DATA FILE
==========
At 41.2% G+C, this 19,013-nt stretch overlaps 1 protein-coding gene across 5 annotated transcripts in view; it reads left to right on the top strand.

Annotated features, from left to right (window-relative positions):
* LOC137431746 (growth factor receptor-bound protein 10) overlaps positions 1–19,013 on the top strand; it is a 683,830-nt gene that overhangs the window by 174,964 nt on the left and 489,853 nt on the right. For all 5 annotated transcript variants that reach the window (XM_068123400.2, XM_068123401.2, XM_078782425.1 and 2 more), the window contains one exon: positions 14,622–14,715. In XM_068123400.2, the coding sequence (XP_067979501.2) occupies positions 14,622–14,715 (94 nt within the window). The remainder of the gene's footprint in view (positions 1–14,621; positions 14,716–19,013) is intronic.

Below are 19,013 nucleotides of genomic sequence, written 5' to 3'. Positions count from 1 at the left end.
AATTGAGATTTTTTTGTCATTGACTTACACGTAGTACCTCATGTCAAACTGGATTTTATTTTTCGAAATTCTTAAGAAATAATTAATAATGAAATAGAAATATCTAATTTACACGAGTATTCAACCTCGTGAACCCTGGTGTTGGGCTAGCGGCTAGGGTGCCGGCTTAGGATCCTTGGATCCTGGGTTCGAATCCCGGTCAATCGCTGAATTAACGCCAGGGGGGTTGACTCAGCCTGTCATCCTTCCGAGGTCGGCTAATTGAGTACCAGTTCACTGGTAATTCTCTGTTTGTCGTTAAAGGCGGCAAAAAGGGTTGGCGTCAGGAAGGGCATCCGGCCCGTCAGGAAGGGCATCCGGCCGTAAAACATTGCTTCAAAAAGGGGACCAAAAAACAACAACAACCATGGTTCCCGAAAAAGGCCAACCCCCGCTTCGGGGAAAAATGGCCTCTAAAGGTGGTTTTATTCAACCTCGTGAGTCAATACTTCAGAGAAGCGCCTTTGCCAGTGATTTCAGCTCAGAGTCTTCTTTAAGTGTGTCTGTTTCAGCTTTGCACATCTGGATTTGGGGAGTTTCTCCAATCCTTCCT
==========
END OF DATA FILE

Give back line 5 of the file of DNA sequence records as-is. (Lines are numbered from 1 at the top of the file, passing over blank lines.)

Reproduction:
AATTGAGATTTTTTTGTCATTGACTTACACGTAGTACCTCATGTCAAACTGGATTTTATTTTTCGAAATTCTTAAGAAATAATTAATAATGAAATAGAAATATCTAATTTACACGAGTATTCAACCTCGTGAACCCTGGTGTTGGGCTAGCGGCTAGGGTGCCGGCTTAGGATCCTTGGATCCTGGGTTCGAATCCCGGTCAATCGCTGAATTAACGCCAGGGGGGTTGACTCAGCCTGTCATCCTTCCGAGGTCGGCTAATTGAGTACCAGTTCACTGGTAATTCTCTGTTTGTCGTTAAAGGCGGCAAAAAGGGTTGGCGTCAGGAAGGGCATCCGGCCCGTCAGGAAGGGCATCCGGCCGTAAAACATTGCTTCAAAAAGGGGACCAAAAAACAACAACAACCATGGTTCCCGAAAAAGGCCAACCCCCGCTTCGGGGAAAAATGGCCTCTAAAGGTGGTTTTATTCAACCTCGTGAGTCAATACTTCAGAGAAGCGCCTTTGCCAGTGATTTCAGCTCAGAGTCTTCTTTAAGTGTGTCTGTTTCAGCTTTGCACATCTGGATTTGGGGAGTTTCTCCAATCCTTCCT